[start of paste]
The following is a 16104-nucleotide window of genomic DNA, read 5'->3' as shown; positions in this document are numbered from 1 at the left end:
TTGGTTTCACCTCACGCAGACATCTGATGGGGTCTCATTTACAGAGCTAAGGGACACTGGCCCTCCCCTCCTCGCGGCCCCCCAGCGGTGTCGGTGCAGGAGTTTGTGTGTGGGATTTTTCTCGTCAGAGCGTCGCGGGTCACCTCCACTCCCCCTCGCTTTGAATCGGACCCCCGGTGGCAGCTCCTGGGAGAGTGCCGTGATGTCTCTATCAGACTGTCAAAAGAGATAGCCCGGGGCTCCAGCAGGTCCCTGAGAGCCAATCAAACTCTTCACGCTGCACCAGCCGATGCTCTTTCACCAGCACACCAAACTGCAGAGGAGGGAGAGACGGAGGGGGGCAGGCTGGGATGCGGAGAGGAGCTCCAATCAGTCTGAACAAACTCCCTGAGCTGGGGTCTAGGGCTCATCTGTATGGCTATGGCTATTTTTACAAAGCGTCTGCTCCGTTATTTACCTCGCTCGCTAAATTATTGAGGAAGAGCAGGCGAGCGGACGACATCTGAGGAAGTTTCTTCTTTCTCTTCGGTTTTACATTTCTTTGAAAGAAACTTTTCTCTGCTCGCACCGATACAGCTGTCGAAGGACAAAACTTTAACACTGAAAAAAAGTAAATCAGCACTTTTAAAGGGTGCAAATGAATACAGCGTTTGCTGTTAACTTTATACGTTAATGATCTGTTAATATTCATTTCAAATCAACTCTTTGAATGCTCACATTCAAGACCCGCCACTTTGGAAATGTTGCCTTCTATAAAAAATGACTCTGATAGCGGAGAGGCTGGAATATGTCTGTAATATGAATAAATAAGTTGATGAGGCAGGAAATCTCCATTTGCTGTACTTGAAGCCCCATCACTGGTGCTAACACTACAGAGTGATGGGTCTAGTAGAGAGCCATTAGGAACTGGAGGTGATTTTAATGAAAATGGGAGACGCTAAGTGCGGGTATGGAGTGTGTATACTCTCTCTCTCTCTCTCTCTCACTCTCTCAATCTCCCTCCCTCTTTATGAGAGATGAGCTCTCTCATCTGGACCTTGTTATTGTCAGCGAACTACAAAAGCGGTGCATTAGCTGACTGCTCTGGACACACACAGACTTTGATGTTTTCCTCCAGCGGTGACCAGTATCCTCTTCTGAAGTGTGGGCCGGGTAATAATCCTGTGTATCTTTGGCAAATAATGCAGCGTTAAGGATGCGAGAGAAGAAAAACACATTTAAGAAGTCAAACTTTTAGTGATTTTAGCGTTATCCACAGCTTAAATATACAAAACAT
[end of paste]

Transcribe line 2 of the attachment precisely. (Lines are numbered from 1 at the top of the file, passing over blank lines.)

TTGGTTTCACCTCACGCAGACATCTGATGGGGTCTCATTTACAGAGCTAAGGGACACTGGCCCTCCCCTCCTCGCGGCCCCCCAGCGGTGTCGGTGCAGGAGTTTGTGTGTGGGATTTTTCTCGTCAGAGCGTCGCGGGTCACCTCCACTCCCCCTCGCTTTGAATCGGACCCCCGGTGGCAGCTCCTGGGAGAGTGCCGTGATGTCTCTATCAGACTGTCAAAAGAGATAGCCCGGGGCTCCAGCAGGTCCCTGAGAGCCAATCAAACTCTTCACGCTGCACCAGCCGATGCTCTTTCACCAGCACACCAAACTGCAGAGGAGGGAGAGACGGAGGGGGGCAGGCTGGGATGCGGAGAGGAGCTCCAATCAGTCTGAACAAACTCCCTGAGCTGGGGTCTAGGGCTCATCTGTATGGCTATGGCTATTTTTACAAAGCGTCTGCTCCGTTATTTACCTCGCTCGCTAAATTATTGAGGAAGAGCAGGCGAGCGGACGACATCTGAGGAAGTTTCTTCTTTCTCTTCGGTTTTACATTTCTTTGAAAGAAACTTTTCTCTGCTCGCACCGATACAGCTGTCGAAGGACAAAACTTTAACACTGAAAAAAAGTAAATCAGCACTTTTAAAGGGTGCAAATGAATACAGCGTTTGCTGTTAACTTTATACGTTAATGATCTGTTAATATTCATTTCAAATCAACTCTTTGAATGCTCACATTCAAGACCCGCCACTTTGGAAATGTTGCCTTCTATAAAAAATGACTCTGATAGCGGAGAGGCTGGAATATGTCTGTAATATGAATAAATAAGTTGATGAGGCAGGAAATCTCCATTTGCTGTACTTGAAGCCCCATCACTGGTGCTAACACTACAGAGTGATGGGTCTAGTAGAGAGCCATTAGGAACTGGAGGTGATTTTAATGAAAATGGGAGACGCTAAGTGCGGGTATGGAGTGTGTATACTCTCTCTCTCTCTCTCTCTCACTCTCTCAATCTCCCTCCCTCTTTATGAGAGATGAGCTCTCTCATCTGGACCTTGTTATTGTCAGCGAACTACAAAAGCGGTGCATTAGCTGACTGCTCTGGACACACACAGACTTTGATGTTTTCCTCCAGCGGTGACCAGTATCCTCTTCTGAAGTGTGGGCCGGGTAATAATCCTGTGTATCTTTGGCAAATAATGCAGCGTTAAGGATGCGAGAGAAGAAAAACACATTTAAGAAGTCAAACTTTTAGTGATTTTAGCGTTATCCACAGCTTAAATATACAAAACAT